ARLINGTON, Texas — Prince Fielder used to take batting practice as a kid at Tigers Stadium, and was known for hitting the ball over the right-field fence at a young age.
After being traded to the Texas Rangers, the slugging first baseman now will play his home games in a ballpark where right field is modeled after the old stadium in Detroit where he used to hang out when his father played there.
“I like it. ... I’m definitely going to look into that,” Fielder said, with a chuckle. “I’m just happy to be here, play hard and win some games.”
The Rangers introduced their newest player Monday, five days after acquiring him in a blockbuster trade of All-Stars, with popular second baseman Ian Kinsler going to Detroit.
Fielder was only two seasons into the $214 million, nine-year contract he signed with Detroit before the 2012 season. The Rangers had met with Fielder during free agency then, though their offer was nowhere close to what he got from Detroit.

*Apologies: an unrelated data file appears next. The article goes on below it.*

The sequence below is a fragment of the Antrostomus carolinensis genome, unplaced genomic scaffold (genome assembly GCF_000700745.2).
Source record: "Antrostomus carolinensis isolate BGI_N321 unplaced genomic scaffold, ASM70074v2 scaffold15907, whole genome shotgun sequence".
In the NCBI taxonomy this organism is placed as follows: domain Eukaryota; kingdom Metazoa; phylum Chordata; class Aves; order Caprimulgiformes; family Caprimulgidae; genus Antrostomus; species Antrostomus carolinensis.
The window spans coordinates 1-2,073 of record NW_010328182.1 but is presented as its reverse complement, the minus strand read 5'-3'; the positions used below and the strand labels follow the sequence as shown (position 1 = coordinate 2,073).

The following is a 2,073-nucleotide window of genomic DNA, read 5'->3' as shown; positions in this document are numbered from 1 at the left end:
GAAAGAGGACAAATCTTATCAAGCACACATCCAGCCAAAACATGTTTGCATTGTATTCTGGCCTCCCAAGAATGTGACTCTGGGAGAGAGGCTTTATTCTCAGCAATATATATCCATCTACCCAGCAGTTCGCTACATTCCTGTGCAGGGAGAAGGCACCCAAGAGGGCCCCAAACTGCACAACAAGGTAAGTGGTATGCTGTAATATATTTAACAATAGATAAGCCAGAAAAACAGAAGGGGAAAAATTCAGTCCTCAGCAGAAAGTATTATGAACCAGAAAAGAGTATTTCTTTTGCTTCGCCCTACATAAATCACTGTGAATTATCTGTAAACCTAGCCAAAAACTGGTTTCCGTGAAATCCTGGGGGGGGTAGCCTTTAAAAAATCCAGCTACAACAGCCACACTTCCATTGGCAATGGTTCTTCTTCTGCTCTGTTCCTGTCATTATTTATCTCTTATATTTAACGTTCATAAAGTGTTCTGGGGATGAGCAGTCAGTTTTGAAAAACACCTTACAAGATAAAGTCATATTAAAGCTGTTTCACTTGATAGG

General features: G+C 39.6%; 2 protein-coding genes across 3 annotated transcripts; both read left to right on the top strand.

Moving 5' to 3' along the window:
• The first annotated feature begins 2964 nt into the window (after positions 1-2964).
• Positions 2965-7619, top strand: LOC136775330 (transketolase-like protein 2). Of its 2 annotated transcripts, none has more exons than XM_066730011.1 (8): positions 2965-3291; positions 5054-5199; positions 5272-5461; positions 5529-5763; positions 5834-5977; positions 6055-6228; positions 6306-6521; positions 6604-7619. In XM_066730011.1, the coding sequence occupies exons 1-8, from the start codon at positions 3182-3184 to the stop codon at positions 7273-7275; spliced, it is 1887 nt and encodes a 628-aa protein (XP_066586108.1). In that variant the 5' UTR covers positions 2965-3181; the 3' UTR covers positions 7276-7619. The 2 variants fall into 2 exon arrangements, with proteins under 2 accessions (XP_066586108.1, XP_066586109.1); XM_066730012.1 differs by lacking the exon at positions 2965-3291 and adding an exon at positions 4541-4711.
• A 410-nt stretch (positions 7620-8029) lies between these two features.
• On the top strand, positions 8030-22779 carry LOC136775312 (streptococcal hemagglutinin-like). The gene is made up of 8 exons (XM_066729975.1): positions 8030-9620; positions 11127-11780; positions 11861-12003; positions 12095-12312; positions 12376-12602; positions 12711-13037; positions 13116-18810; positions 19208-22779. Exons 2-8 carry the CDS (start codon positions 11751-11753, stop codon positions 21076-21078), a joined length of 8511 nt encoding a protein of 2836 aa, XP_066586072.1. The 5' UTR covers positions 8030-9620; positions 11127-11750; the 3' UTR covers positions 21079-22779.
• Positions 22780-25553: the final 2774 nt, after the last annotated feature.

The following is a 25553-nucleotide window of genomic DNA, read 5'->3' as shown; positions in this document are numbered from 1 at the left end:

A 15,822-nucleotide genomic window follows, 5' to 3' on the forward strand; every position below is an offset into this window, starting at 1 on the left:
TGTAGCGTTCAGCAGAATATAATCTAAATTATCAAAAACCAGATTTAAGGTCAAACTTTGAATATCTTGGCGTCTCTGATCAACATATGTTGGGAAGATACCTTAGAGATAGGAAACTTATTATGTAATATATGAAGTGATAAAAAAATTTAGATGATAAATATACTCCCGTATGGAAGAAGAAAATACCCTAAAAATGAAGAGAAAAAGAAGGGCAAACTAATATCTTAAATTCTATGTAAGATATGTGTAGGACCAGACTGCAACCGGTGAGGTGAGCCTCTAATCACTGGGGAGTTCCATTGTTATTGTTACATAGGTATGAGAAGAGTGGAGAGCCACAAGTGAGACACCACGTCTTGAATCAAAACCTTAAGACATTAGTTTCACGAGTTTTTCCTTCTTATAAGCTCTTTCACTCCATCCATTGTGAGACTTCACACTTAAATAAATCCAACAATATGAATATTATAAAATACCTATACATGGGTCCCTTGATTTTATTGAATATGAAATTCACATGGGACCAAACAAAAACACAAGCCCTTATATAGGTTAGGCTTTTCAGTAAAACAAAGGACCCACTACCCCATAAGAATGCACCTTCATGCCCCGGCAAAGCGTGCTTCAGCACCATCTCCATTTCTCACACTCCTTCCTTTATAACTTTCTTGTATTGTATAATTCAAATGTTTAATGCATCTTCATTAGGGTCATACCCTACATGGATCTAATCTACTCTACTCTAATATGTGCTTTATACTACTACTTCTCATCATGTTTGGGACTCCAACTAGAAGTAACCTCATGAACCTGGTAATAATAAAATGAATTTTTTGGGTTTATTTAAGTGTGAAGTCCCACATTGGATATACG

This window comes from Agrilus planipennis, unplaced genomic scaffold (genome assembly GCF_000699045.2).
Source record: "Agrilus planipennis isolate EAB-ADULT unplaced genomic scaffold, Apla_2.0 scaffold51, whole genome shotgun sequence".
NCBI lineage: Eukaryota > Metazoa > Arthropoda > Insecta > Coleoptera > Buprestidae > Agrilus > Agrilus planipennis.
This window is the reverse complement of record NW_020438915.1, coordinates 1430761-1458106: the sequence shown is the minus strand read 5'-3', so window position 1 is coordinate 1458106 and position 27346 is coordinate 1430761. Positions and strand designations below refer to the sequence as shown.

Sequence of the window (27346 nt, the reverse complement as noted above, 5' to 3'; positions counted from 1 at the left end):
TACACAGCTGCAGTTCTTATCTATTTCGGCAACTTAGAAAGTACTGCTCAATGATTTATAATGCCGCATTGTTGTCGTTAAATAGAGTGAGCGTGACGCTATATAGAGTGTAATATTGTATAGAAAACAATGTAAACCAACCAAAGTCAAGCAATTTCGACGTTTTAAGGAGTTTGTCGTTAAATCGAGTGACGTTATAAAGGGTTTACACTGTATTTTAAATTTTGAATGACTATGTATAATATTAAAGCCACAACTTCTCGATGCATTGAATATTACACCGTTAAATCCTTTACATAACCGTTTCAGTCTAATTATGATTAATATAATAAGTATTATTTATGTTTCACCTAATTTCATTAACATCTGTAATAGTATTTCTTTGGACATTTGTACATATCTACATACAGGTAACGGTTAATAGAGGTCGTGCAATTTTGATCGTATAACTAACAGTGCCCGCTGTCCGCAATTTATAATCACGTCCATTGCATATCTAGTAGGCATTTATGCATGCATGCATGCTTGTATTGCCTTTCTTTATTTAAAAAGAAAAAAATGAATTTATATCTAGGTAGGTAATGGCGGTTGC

With his new team also comes a new jersey number. Fielder will wear No. 84 with the Rangers, not the No. 28 he had worn through his 1,322 career games with Milwaukee (2005-11) and Detroit (2012-13).
“It’s a new start I guess, and 84 is the year I was born. It’s just fresh,” he said. “I think it works.”
That also happens to be the last year the Tigers won the World Series.
Kinsler is guaranteed $62 million through 2017: $16 million in each of the next two seasons, $14 million in 2016, $11 million in 2017 and a $5 million buyout of a $10 million option.
Detroit also will send Texas $30 million as part of the swap, payable from 2016-20, to cover part of the $168 million Fielder is due through 2020.
Fielder agreed with the perception that he has to be productive through his whole contract for the deal to work out for the Rangers. He also doesn’t think that will be too much of a problem.